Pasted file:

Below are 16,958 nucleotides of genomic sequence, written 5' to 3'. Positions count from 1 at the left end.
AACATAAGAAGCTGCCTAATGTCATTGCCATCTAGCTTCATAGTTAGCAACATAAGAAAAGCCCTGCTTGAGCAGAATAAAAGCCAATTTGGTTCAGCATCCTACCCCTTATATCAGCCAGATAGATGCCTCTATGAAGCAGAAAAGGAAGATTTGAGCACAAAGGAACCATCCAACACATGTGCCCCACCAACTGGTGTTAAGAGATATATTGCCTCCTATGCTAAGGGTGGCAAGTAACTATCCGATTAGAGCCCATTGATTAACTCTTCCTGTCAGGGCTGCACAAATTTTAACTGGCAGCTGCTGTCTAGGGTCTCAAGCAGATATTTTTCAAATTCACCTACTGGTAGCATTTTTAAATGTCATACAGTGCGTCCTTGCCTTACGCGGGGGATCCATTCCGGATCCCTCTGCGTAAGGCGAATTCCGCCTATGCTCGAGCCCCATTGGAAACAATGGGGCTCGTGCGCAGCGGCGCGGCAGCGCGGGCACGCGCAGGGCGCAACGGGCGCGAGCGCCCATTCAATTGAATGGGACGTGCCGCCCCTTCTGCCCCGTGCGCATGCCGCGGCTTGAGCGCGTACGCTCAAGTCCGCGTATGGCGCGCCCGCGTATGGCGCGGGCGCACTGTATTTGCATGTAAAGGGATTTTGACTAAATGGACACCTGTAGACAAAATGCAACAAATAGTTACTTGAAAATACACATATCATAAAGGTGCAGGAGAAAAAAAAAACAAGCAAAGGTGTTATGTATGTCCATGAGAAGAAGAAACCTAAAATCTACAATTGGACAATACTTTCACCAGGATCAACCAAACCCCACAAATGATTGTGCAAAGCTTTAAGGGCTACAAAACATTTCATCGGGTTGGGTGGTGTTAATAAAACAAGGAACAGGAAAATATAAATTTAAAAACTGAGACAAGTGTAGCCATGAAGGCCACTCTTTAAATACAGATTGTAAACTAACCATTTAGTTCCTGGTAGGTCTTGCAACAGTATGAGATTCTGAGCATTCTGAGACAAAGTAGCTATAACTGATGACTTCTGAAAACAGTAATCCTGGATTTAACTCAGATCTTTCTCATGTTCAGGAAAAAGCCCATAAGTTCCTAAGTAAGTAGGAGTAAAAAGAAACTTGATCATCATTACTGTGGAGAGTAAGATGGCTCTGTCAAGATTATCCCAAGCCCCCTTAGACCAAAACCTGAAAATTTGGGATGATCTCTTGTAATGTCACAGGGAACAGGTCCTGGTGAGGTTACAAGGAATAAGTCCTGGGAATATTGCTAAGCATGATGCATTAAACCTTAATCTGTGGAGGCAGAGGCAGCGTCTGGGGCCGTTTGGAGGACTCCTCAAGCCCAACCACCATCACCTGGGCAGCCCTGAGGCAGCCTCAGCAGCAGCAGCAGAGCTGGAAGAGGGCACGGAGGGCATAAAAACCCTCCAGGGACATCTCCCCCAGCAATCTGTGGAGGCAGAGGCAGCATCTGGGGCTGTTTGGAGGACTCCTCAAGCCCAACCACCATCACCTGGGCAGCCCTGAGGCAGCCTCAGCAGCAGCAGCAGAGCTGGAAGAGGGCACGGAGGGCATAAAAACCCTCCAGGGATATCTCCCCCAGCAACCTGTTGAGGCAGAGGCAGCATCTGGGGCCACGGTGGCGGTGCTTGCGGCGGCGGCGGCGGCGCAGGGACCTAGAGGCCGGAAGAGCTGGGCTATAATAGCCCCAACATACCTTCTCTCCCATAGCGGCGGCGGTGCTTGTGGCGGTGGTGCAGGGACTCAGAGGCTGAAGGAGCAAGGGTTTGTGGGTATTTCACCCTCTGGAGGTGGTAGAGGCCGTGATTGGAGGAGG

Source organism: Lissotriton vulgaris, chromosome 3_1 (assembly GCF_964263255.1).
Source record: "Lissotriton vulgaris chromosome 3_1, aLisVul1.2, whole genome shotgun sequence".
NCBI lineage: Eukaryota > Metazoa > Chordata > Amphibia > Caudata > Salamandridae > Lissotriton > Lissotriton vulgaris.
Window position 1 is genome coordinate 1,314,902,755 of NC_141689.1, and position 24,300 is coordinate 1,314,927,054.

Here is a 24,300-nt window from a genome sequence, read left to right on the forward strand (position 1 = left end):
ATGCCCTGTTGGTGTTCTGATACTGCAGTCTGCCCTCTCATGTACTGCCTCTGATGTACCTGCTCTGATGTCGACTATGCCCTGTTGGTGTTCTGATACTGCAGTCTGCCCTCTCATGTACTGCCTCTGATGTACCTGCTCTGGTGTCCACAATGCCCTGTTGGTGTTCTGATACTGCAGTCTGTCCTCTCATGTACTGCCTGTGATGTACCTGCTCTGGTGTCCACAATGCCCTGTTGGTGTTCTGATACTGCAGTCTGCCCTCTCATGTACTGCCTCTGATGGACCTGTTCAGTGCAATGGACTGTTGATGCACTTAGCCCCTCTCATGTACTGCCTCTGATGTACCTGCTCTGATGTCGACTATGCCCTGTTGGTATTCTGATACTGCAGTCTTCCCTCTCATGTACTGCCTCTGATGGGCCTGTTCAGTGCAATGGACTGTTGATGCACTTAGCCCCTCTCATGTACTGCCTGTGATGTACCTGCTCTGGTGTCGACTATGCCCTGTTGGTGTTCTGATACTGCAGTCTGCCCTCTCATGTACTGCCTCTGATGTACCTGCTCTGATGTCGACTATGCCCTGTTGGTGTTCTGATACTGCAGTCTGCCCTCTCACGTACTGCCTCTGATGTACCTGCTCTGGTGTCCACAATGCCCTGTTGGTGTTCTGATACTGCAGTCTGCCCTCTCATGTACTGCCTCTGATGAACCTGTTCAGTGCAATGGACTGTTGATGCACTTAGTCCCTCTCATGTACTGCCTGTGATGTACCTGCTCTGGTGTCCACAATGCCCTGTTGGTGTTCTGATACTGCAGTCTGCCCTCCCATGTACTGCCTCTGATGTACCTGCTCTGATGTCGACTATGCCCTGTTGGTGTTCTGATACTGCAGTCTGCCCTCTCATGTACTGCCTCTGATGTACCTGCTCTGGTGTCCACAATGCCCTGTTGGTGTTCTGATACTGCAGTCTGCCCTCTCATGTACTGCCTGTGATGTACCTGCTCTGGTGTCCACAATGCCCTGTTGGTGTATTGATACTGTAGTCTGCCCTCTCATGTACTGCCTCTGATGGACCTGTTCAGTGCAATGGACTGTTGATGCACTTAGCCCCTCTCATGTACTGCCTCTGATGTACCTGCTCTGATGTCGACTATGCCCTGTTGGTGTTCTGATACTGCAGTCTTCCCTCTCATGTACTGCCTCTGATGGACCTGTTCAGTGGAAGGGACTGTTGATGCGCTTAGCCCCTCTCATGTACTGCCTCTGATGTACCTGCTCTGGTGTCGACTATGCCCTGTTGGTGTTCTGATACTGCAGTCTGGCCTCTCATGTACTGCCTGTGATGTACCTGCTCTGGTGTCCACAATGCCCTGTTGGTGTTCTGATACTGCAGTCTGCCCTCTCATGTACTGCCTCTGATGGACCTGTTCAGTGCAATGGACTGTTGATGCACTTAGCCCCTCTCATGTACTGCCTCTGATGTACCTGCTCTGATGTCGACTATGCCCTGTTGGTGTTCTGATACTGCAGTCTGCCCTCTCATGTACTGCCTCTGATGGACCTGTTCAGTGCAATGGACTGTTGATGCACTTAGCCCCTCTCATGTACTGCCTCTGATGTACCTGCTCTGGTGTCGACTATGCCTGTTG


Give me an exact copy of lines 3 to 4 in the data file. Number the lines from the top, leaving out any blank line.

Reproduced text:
Source organism: Lissotriton vulgaris, chromosome 3_1 (assembly GCF_964263255.1).
Source record: "Lissotriton vulgaris chromosome 3_1, aLisVul1.2, whole genome shotgun sequence".